What is the concept of “purpose” when building a successful employer branding strategy?
In a tough tech recruitment market, where the shortages of tech talents and increasing competition rule the game, it’s important to use a robust employer branding strategy to promote organizational culture and values. The key message ultimately has to transfer into a “great place to work” synonym, and it’s pivotal for winning the ongoing war for talent.
Strong employer brands help companies to compete for the best talent, but companies should avoid talking exclusively about the organization itself when forming employer brands. Employee experience is the opportunity to develop a powerful advocacy program inside the organization. That process starts with finding the purpose of every employee. The statement will make them more like their job, so they start talking out loud about it.
What is the purpose statement?
What was noticeable before, and now very present is that software developers are looking for startups and companies that match their values. And startups do have values! Values are a good starting point for thinking about the concept of purpose.
To define the most desirable company values that can be transformed into the employee purpose, I have recently asked myself a couple of questions: What does a job mean to people? Is it just a place for earning money?
As children, we all had a dream - we wanted to be a teacher, a pirate, a princess, a researcher, or an astronaut. However, at some point, most of us have dropped out of this dream and forgotten about it. Reason caught up with us, and we did our professional training through schools, formal education, and in the end, as employees in organizations all over the world. The result - many of us have broken relationships with true talents and surrendered to the rational world out there.
We tend to forget so often that we spend almost 20% of our life at work. That’s more time than we usually spend with our families, friends, partner, or children. What would happen if this large amount of life is aligned with our true talents? Should we make a bigger impact on our economy and our well-being if our job wasn’t just a job? Think of it like 5% more fun, more motivation, and more meaning, or just a little bit closer to the “dream” job. Away from sales, KPI’s, and profit-driven engagement towards our real goals - PURPOSE!
Sometime in the mid-1990s, I started investigating why companies manage to remain successful for decades with products similar to their competitors, while others disappear from the market in just a couple of years. The more I studied, the clearer it was to me that it's due to charismatic management, the clarity of vision and motivation, and the intrinsic engagement of the people in these companies. When people believe in something with a common goal in mind, a force and dynamic arise that go far beyond what is rationally understandable and explainable.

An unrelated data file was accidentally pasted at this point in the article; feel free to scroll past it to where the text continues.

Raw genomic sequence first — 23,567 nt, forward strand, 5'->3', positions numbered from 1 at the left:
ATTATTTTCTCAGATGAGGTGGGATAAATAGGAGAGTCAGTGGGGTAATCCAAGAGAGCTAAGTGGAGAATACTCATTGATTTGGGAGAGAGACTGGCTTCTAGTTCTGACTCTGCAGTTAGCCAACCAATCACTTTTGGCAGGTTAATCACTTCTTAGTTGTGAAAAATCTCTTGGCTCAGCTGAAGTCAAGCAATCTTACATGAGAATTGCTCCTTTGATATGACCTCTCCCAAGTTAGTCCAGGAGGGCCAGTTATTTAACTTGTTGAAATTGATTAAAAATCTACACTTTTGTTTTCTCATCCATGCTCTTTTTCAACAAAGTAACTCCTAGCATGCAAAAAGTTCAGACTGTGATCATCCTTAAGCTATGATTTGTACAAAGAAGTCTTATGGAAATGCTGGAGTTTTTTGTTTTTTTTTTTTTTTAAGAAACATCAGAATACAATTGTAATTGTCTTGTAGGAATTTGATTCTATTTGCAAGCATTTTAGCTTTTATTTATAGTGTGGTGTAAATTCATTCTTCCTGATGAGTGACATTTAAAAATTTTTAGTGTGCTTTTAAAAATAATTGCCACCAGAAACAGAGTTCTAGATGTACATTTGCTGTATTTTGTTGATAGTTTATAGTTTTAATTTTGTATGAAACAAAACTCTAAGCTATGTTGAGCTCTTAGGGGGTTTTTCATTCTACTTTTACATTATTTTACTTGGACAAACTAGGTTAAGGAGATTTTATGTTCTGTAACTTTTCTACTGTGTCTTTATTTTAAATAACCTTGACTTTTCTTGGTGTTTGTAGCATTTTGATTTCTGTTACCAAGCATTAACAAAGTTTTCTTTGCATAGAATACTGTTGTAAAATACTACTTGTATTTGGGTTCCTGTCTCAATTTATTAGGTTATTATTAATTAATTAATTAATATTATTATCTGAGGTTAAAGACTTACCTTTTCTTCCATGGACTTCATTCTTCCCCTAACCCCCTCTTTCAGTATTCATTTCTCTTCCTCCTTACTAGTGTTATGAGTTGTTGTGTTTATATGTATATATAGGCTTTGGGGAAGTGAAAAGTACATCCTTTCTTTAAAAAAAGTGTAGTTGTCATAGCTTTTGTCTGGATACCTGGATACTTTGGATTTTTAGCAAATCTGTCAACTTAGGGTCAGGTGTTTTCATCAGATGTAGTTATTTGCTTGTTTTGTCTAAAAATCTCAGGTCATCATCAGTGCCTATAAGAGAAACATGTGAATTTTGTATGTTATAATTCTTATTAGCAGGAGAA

The types of purpose
The purpose is the key to unlocking how we engage with the candidates, get them interested in our jobs, and how we differentiate employer brands from one another. When most people think about purpose, they imagine it as transcendental ways of saying how organizations tend to provide aid to something. It can mean that for sure, but that’s not certainly the full extent of purpose and its power.
We distinctly have 3 types of purpose:
Personal purpose derives from the satisfaction in doing the things that we love or trying out new things and expressing ourselves.
Social purpose comes from bringing people together. It can be the feeling caused by your customers leaving with a smile on their face.
The societal purpose is about doing something beyond yourself, such as working for a company that takes care of leaving a minimal footprint on the environment.
Before you start thinking of taking another approach to redefining purpose as a part of employer branding strategy, I would like to underline again that the story is not your company, and it’s not the stories of what people do at your company. It’s why they do it. It’s their purpose story!
The power of purpose can make a difference in attracting and retaining top talent. Purpose should become part of your next job ad immediately. You can try to lead with the purpose, like telling an unexpected and straightforward, credible story related to success. Force yourself to use fewer terms such as: “we,” “us,” “our,” and more “you,” and “yours.” Also, take a careful look at defining the key benefits of purpose related to your company or startup. Clarity of purpose brings longevity and loyalty. Differentiation will make your organization stand out and to integrate with consumers as well.
When the purpose is defined, let’s make the world of work a better place!
When the concept of purpose is adequately set, every potential or existing employee can decide whether this is the path they want to go with. A “WHY” on the company side congruent with “WHAT FOR” on the employee side creates two pieces of the puzzle that perfectly fit together. It leaves no compromise and avoids comments such as: “I was young and needed money...” or “Thank God, it’s Thursday!”.
Don’t try to signal something your company or startup isn’t. The overall management behavior, leaders, and employees impact the experience and shape your corporate brand and image.
I have been looking for this perfect match for many years, and it requires reflection on both sides. Companies that stop lying and people who find out for themselves what is important to them and what makes them happy drives the difference in a crowded recruiting market at the moment.
The fight for talents, and especially software developers, has just become!
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